Because at this age–12,13,14 years old— kids are beginning to come into and see themselves in the world before them. They are beginning to see things they do not understand but want to understand. They are beginning to feel things that they do not understand, but want to understand. Their feelings are quite larger and more intense than they ever previously could imagine. Suddenly feeling becomes massive, unexplainable, volcanic, three-dimensional. In the folds of meta-cognition, they are thinking about why they feel and think one way while everyone else is different; they are comparing their thoughts, feelings, and experiences with those of their peers. They can actually see and feel their thoughts changing in time and through experience. They begin to grapple with their own cognitive dissonance and that of others. They are asking existential questions for the first time. They are beginning to see where they do and don’t fit in. They are beginning to see how their thoughts and feeling are intertwined with the others in their midst. They are beginning to see that they and others fit into a great fabric of existence: a family, a grade, a school, a team, a society, a nation. They are realizing that others have complex lives of infinite value and each of those lives has something to teach; they are finding that their actions or inactions have deep and meaningful consequences. They are trying to find their voices, their “thing,” their way, their path, the person they want to be; they are beginning to envision the future and relate it to the past. They can now notice their bodies and perceptions as they take from in the present. Their bodies and minds are changing to such a degree that they feel themselves to be entirely new beings, a revelation that is at once terrifying and thrilling and dismaying and disgusting. They are losing one self–the child, but have not quite gained another, the near-adult, which, as they see it coming, they can not quite imagine embodying. They are contemplating death, or the end of being, and ends of self, on a daily basis; they are beginning to understand the suffering of others. They are beginning to comprehend the nature of courage and sacrifice and altruism and cowardice and inaction. They are seeing themselves as the result of history and the generations; seeing themselves as inheritors of the past and as a vast network cultural beliefs. They are beginning to realize they have a responsibility to others besides their families. They are beginning to confront the fact that this life is their only life, a life distinct from all others.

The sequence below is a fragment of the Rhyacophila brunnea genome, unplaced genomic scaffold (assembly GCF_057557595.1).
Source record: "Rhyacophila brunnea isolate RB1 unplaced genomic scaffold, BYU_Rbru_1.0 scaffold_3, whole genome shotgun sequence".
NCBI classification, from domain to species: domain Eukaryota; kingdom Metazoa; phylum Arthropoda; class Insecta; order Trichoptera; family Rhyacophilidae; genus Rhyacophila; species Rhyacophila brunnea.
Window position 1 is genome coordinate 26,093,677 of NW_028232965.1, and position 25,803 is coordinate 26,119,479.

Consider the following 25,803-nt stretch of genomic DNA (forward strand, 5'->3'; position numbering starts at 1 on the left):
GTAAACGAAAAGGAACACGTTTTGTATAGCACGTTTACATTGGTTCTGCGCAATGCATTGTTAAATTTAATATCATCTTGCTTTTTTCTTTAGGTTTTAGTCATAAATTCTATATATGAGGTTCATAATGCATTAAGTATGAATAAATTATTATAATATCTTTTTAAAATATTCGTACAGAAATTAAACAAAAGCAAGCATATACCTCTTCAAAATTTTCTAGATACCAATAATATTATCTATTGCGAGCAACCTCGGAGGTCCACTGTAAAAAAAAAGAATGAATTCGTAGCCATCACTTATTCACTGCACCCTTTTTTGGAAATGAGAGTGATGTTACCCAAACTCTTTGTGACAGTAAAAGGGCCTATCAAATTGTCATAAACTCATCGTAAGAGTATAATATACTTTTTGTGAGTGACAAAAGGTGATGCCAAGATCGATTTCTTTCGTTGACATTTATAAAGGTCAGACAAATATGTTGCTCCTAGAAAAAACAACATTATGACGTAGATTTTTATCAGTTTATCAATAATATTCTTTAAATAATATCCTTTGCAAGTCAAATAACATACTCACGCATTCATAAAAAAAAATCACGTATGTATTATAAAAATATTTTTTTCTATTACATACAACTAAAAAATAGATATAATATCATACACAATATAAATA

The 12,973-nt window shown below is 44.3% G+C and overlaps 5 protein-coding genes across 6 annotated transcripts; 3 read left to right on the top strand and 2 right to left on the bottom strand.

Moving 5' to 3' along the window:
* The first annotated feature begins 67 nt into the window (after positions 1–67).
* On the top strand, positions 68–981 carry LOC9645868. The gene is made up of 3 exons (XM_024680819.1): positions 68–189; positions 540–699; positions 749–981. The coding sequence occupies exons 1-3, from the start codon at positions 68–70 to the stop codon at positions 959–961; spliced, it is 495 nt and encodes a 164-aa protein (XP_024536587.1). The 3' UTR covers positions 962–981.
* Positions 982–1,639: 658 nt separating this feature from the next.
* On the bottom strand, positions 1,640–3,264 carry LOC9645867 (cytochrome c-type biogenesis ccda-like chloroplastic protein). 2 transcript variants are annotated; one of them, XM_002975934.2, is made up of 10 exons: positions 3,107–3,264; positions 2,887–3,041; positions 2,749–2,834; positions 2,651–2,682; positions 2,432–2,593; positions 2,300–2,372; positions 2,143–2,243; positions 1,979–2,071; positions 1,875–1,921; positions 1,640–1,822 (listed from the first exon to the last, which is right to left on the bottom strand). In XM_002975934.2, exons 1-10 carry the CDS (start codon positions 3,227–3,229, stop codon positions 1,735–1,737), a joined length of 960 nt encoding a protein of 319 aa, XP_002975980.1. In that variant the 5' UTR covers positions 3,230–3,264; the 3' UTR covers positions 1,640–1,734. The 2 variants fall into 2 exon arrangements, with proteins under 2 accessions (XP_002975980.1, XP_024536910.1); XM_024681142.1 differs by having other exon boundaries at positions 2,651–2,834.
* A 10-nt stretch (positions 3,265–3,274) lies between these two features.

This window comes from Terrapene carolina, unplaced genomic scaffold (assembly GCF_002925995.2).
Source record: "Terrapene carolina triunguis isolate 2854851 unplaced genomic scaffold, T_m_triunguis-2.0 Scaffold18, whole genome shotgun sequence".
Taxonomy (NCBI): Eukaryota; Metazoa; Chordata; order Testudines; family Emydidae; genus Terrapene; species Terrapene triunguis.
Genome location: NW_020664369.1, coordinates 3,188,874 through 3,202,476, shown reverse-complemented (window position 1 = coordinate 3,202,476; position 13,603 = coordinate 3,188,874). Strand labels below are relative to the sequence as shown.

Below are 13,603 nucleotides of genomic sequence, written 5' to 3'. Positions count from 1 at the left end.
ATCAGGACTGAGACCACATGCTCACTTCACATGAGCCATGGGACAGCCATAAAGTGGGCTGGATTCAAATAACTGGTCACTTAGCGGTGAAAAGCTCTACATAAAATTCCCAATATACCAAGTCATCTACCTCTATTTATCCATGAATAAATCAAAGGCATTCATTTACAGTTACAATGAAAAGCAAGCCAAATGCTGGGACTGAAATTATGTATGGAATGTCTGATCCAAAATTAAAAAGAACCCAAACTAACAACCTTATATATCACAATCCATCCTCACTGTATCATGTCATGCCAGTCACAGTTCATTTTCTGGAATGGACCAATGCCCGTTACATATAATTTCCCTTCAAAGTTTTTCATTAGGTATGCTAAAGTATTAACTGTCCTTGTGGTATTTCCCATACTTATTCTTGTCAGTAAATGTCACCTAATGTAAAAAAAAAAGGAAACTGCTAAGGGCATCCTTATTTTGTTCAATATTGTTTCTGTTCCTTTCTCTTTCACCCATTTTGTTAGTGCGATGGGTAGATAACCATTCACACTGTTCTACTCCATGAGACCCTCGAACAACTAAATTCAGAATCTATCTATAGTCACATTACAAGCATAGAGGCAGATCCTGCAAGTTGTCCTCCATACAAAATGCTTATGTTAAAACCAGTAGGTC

One of our foundational beliefs as a school is that all these changes, threshholds, and forms of “becoming” are the lodestone and locus of all of the most important learning that occurs during the transition through adolescence. The students themselves, the process of adolescence, the experiences of their lives—these are the subject and the wellspring. Of course, we overlay and weave into our days conventional and relevant academic exercise, but the heart of it is the kids themselves, their lives, their minds.